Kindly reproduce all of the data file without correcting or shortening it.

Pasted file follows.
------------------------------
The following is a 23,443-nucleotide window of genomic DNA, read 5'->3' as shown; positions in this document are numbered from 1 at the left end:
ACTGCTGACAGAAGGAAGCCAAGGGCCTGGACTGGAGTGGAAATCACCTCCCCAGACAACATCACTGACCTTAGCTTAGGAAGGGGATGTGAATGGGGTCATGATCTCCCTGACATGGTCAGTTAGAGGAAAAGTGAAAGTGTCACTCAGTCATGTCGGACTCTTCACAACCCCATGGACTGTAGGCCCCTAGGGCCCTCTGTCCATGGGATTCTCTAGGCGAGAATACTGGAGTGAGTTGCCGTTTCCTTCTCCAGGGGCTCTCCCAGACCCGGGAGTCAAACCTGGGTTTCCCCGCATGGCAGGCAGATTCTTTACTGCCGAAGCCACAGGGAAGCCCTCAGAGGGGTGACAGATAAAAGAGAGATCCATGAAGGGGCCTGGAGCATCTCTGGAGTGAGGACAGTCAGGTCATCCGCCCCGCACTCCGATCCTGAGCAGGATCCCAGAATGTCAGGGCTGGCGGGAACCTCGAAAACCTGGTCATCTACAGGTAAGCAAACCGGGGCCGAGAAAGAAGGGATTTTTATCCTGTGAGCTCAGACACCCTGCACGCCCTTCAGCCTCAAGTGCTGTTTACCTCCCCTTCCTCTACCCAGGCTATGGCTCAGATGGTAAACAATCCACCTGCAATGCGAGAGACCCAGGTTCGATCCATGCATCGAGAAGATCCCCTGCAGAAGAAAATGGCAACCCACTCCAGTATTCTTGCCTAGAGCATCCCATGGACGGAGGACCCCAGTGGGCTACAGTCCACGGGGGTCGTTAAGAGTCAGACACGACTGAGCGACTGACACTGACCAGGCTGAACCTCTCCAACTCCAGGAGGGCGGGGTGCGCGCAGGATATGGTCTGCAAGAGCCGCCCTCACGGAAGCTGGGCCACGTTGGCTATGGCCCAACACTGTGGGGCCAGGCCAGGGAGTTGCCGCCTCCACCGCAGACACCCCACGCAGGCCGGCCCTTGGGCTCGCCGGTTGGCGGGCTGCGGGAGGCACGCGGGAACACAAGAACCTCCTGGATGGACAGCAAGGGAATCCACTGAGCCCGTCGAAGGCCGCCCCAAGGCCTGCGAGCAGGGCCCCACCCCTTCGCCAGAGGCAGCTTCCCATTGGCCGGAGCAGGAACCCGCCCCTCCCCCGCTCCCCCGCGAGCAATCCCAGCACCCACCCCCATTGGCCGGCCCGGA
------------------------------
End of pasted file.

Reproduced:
The following is a 23,443-nucleotide window of genomic DNA, read 5'->3' as shown; positions in this document are numbered from 1 at the left end:
ACTGCTGACAGAAGGAAGCCAAGGGCCTGGACTGGAGTGGAAATCACCTCCCCAGACAACATCACTGACCTTAGCTTAGGAAGGGGATGTGAATGGGGTCATGATCTCCCTGACATGGTCAGTTAGAGGAAAAGTGAAAGTGTCACTCAGTCATGTCGGACTCTTCACAACCCCATGGACTGTAGGCCCCTAGGGCCCTCTGTCCATGGGATTCTCTAGGCGAGAATACTGGAGTGAGTTGCCGTTTCCTTCTCCAGGGGCTCTCCCAGACCCGGGAGTCAAACCTGGGTTTCCCCGCATGGCAGGCAGATTCTTTACTGCCGAAGCCACAGGGAAGCCCTCAGAGGGGTGACAGATAAAAGAGAGATCCATGAAGGGGCCTGGAGCATCTCTGGAGTGAGGACAGTCAGGTCATCCGCCCCGCACTCCGATCCTGAGCAGGATCCCAGAATGTCAGGGCTGGCGGGAACCTCGAAAACCTGGTCATCTACAGGTAAGCAAACCGGGGCCGAGAAAGAAGGGATTTTTATCCTGTGAGCTCAGACACCCTGCACGCCCTTCAGCCTCAAGTGCTGTTTACCTCCCCTTCCTCTACCCAGGCTATGGCTCAGATGGTAAACAATCCACCTGCAATGCGAGAGACCCAGGTTCGATCCATGCATCGAGAAGATCCCCTGCAGAAGAAAATGGCAACCCACTCCAGTATTCTTGCCTAGAGCATCCCATGGACGGAGGACCCCAGTGGGCTACAGTCCACGGGGGTCGTTAAGAGTCAGACACGACTGAGCGACTGACACTGACCAGGCTGAACCTCTCCAACTCCAGGAGGGCGGGGTGCGCGCAGGATATGGTCTGCAAGAGCCGCCCTCACGGAAGCTGGGCCACGTTGGCTATGGCCCAACACTGTGGGGCCAGGCCAGGGAGTTGCCGCCTCCACCGCAGACACCCCACGCAGGCCGGCCCTTGGGCTCGCCGGTTGGCGGGCTGCGGGAGGCACGCGGGAACACAAGAACCTCCTGGATGGACAGCAAGGGAATCCACTGAGCCCGTCGAAGGCCGCCCCAAGGCCTGCGAGCAGGGCCCCACCCCTTCGCCAGAGGCAGCTTCCCATTGGCCGGAGCAGGAACCCGCCCCTCCCCCGCTCCCCCGCGAGCAATCCCAGCACCCACCCCCATTGGCCGGCCCGGA